Let
\[A=\begin{bmatrix}
1-a & a\\
-a& 1+a
\end{bmatrix}\]
be a $2\times 2$ matrix, where $a$ is a complex number.
Determine the values of $a$ such that the matrix $A$ is diagonalizable.

Let $A$ be a real symmetric $n\times n$ matrix with $0$ as a simple eigenvalue (that is, the algebraic multiplicity of the eigenvalue $0$ is $1$), and let us fix a vector $\mathbf{v}\in \R^n$.

(a) Prove that for sufficiently small positive real $\epsilon$, the equation
\[A\mathbf{x}+\epsilon\mathbf{x}=\mathbf{v}\]
has a unique solution $\mathbf{x}=\mathbf{x}(\epsilon) \in \R^n$.

(b) Evaluate
\[\lim_{\epsilon \to 0^+} \epsilon \mathbf{x}(\epsilon)\]
in terms of $\mathbf{v}$, the eigenvectors of $A$, and the inner product $\langle\, ,\,\rangle$ on $\R^n$.

(University of California, Berkeley, Linear Algebra Qualifying Exam)

Let $P_n$ be the vector space of all polynomials with real coefficients of degree $n$ or less.
Consider the differentiation linear transformation $T: P_n\to P_n$ defined by
\[T\left(\, f(x) \,\right)=\frac{d}{dx}f(x).\]

(a) Consider the case $n=2$. Let $B=\{1, x, x^2\}$ be a basis of $P_2$. Find the matrix representation $A$ of the linear transformation $T$ with respect to the basis $B$.

(b) Compute $A^3$, where $A$ is the matrix obtained in part (a).

(c) If you computed $A^3$ in part (b) directly, then is there any theoretical explanation of your result?

(d) Now we consider the general case. Let $B$ be any basis of the vector space of $P_n$ and let $A$ be the matrix representation of the linear transformation $T$ with respect to the basis $B$.
Prove that without any calculation that the matrix $A$ is nilpotent.

Let $A$ be an $n\times n$ complex matrix.
Let $S$ be an invertible matrix.

(a) If $SAS^{-1}=\lambda A$ for some complex number $\lambda$, then prove that either $\lambda^n=1$ or $A$ is a singular matrix.

(b) If $n$ is odd and $SAS^{-1}=-A$, then prove that $0$ is an eigenvalue of $A$.

(c) Suppose that all the eigenvalues of $A$ are integers and $\det(A) > 0$. If $n$ is odd and $SAS^{-1}=A^{-1}$, then prove that $1$ is an eigenvalue of $A$.

Let $A$ be an $n\times n$ real symmetric matrix.
Prove that there exists an eigenvalue $\lambda$ of $A$ such that for any vector $\mathbf{v}\in \R^n$, we have the inequality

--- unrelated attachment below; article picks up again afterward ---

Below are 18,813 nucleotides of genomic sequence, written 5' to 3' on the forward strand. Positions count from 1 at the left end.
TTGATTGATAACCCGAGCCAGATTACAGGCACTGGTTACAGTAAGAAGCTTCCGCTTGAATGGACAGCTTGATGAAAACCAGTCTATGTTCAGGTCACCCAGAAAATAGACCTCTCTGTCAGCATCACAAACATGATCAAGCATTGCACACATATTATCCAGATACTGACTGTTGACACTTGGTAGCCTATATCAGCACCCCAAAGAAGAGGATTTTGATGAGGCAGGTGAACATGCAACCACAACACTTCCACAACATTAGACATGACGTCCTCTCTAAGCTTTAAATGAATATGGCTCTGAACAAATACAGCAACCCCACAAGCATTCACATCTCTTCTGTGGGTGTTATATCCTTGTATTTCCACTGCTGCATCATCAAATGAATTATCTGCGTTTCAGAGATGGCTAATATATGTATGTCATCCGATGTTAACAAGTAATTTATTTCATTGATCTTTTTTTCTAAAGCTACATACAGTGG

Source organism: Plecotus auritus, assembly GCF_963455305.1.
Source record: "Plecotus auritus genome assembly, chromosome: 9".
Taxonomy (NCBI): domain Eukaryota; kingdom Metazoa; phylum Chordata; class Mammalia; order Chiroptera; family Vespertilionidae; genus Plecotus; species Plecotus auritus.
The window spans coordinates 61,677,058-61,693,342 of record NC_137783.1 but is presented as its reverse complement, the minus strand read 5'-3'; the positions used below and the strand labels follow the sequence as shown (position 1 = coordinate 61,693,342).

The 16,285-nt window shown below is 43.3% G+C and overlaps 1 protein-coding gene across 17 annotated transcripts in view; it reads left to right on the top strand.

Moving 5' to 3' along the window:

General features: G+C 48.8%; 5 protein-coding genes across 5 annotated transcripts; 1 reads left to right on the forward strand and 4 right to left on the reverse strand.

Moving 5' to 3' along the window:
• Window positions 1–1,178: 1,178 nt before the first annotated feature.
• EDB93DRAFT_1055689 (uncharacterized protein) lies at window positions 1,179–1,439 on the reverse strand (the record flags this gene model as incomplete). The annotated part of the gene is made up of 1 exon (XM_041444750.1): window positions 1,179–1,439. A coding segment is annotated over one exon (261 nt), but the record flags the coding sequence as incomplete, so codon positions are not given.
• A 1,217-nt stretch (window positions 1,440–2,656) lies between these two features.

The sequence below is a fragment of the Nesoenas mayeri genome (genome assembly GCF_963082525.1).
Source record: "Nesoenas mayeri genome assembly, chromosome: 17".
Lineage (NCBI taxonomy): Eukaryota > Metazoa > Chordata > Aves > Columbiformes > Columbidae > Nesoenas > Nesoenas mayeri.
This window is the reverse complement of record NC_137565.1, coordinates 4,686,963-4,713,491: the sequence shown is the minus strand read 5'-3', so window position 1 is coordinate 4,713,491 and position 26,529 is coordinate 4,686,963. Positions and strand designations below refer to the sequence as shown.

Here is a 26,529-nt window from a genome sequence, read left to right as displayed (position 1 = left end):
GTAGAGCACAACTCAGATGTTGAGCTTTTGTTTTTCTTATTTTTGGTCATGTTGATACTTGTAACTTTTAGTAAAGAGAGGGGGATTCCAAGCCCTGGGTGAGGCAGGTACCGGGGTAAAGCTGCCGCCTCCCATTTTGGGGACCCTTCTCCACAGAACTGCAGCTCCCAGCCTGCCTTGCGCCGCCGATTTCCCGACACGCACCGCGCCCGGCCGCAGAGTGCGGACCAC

\[\mathbf{v}\cdot A\mathbf{v} \leq \lambda \|\mathbf{v}\|^2.\]

Let $\mathbf{u}=\begin{bmatrix}
1 \\
1 \\
0
\end{bmatrix}$ and $T:\R^3 \to \R^3$ be the linear transformation
\[T(\mathbf{x})=\proj_{\mathbf{u}}\mathbf{x}=\left(\, \frac{\mathbf{u}\cdot \mathbf{x}}{\mathbf{u}\cdot \mathbf{u}} \,\right)\mathbf{u}.\]

(a) Calculate the null space $\calN(T)$, a basis for $\calN(T)$ and nullity of $T$.

(b) Only by using part (a) and no other calculations, find $\det(A)$, where $A$ is the matrix representation of $T$ with respect to the standard basis of $\R^3$.

(c) Calculate the range $\calR(T)$, a basis for $\calR(T)$ and the rank of $T$.

(d) Calculate the matrix $A$ representing $T$ with respect to the standard basis for $\R^3$.

(e) Let
\[B=\left\{\, \begin{bmatrix}
1 \\
0 \\
0
\end{bmatrix}, \begin{bmatrix}
-1 \\
1 \\
0
\end{bmatrix}, \begin{bmatrix}
0 \\
-1 \\
1
\end{bmatrix} \,\right\}\]
be a basis for $\R^3$.
Calculate the coordinates of $\begin{bmatrix}
x \\
y \\
z
\end{bmatrix}$ with respect to $B$.

(The Ohio State University, Linear Algebra Exam Problem)

Let $R$ be a commutative ring with $1$ and let $M$ be an $R$-module.
Prove that the $R$-module $M$ is irreducible if and only if $M$ is isomorphic to $R/I$, where $I$ is a maximal ideal of $R$, as an $R$-module.

Let $G$ be a group. Let $H$ be a subgroup of $G$ and let $N$ be a normal subgroup of $G$.
The product of $H$ and $N$ is defined to be the subset
\[H\cdot N=\{hn\in G\mid h \in H, n\in N\}.\]
Prove that the product $H\cdot N$ is a subgroup of $G$.

Let $A$ be a square matrix such that
\[A^{\trans}A=A,\]
where $A^{\trans}$ is the transpose matrix of $A$.
Prove that $A$ is idempotent, that is, $A^2=A$. Also, prove that $A$ is a symmetric matrix.

Let $G$ and $H$ be groups and let $\phi: G \to H$ be a group homomorphism.
Suppose that $f:G\to H$ is bijective.
Then there exists a map $\psi:H\to G$ such that
\[\psi \circ \phi=\id_G \text{ and } \phi \circ \psi=\id_H.\]
Then prove that $\psi:H \to G$ is also a group homomorphism.